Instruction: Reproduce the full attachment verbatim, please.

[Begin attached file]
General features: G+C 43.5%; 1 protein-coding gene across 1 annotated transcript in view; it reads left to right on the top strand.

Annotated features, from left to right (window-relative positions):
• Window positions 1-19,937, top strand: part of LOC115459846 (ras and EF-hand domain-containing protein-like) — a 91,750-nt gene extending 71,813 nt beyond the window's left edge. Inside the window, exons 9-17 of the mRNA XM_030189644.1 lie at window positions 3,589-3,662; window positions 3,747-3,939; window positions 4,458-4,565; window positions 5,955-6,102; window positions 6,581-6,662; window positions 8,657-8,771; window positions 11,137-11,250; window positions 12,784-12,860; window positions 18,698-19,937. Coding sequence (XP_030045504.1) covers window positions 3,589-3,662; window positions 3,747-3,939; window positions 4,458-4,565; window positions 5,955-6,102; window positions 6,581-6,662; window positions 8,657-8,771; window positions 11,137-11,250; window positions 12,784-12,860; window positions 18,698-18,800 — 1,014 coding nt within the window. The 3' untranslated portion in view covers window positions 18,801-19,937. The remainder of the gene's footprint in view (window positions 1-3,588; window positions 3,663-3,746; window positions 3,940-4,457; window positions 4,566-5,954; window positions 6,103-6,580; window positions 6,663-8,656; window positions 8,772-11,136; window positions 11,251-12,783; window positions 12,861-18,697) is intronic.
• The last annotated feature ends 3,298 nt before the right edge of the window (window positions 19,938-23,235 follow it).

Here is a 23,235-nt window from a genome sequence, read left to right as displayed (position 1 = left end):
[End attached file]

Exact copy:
General features: G+C 43.5%; 1 protein-coding gene across 1 annotated transcript in view; it reads left to right on the top strand.

Annotated features, from left to right (window-relative positions):
• Window positions 1-19,937, top strand: part of LOC115459846 (ras and EF-hand domain-containing protein-like) — a 91,750-nt gene extending 71,813 nt beyond the window's left edge. Inside the window, exons 9-17 of the mRNA XM_030189644.1 lie at window positions 3,589-3,662; window positions 3,747-3,939; window positions 4,458-4,565; window positions 5,955-6,102; window positions 6,581-6,662; window positions 8,657-8,771; window positions 11,137-11,250; window positions 12,784-12,860; window positions 18,698-19,937. Coding sequence (XP_030045504.1) covers window positions 3,589-3,662; window positions 3,747-3,939; window positions 4,458-4,565; window positions 5,955-6,102; window positions 6,581-6,662; window positions 8,657-8,771; window positions 11,137-11,250; window positions 12,784-12,860; window positions 18,698-18,800 — 1,014 coding nt within the window. The 3' untranslated portion in view covers window positions 18,801-19,937. The remainder of the gene's footprint in view (window positions 1-3,588; window positions 3,663-3,746; window positions 3,940-4,457; window positions 4,566-5,954; window positions 6,103-6,580; window positions 6,663-8,656; window positions 8,772-11,136; window positions 11,251-12,783; window positions 12,861-18,697) is intronic.
• The last annotated feature ends 3,298 nt before the right edge of the window (window positions 19,938-23,235 follow it).

Here is a 23,235-nt window from a genome sequence, read left to right as displayed (position 1 = left end):